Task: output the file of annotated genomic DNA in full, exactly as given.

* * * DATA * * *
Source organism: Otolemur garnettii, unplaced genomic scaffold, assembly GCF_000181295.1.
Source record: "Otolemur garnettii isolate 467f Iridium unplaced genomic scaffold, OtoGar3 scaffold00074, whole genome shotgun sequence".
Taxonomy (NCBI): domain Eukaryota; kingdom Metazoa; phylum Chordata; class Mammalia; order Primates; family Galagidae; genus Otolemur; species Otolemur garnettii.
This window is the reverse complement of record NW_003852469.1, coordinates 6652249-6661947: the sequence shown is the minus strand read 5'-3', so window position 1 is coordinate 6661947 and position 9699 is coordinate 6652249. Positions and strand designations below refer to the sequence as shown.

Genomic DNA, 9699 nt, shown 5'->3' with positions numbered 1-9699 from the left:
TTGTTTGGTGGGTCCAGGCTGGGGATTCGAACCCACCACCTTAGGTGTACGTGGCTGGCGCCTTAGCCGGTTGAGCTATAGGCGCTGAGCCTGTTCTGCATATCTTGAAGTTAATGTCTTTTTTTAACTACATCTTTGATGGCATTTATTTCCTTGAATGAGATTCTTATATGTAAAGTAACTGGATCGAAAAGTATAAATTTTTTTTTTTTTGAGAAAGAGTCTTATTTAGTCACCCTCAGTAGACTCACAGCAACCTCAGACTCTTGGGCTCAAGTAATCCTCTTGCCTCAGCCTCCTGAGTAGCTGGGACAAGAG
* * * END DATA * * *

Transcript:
Source organism: Otolemur garnettii, unplaced genomic scaffold, assembly GCF_000181295.1.
Source record: "Otolemur garnettii isolate 467f Iridium unplaced genomic scaffold, OtoGar3 scaffold00074, whole genome shotgun sequence".
Taxonomy (NCBI): domain Eukaryota; kingdom Metazoa; phylum Chordata; class Mammalia; order Primates; family Galagidae; genus Otolemur; species Otolemur garnettii.
This window is the reverse complement of record NW_003852469.1, coordinates 6652249-6661947: the sequence shown is the minus strand read 5'-3', so window position 1 is coordinate 6661947 and position 9699 is coordinate 6652249. Positions and strand designations below refer to the sequence as shown.

Genomic DNA, 9699 nt, shown 5'->3' with positions numbered 1-9699 from the left:
TTGTTTGGTGGGTCCAGGCTGGGGATTCGAACCCACCACCTTAGGTGTACGTGGCTGGCGCCTTAGCCGGTTGAGCTATAGGCGCTGAGCCTGTTCTGCATATCTTGAAGTTAATGTCTTTTTTTAACTACATCTTTGATGGCATTTATTTCCTTGAATGAGATTCTTATATGTAAAGTAACTGGATCGAAAAGTATAAATTTTTTTTTTTTTGAGAAAGAGTCTTATTTAGTCACCCTCAGTAGACTCACAGCAACCTCAGACTCTTGGGCTCAAGTAATCCTCTTGCCTCAGCCTCCTGAGTAGCTGGGACAAGAG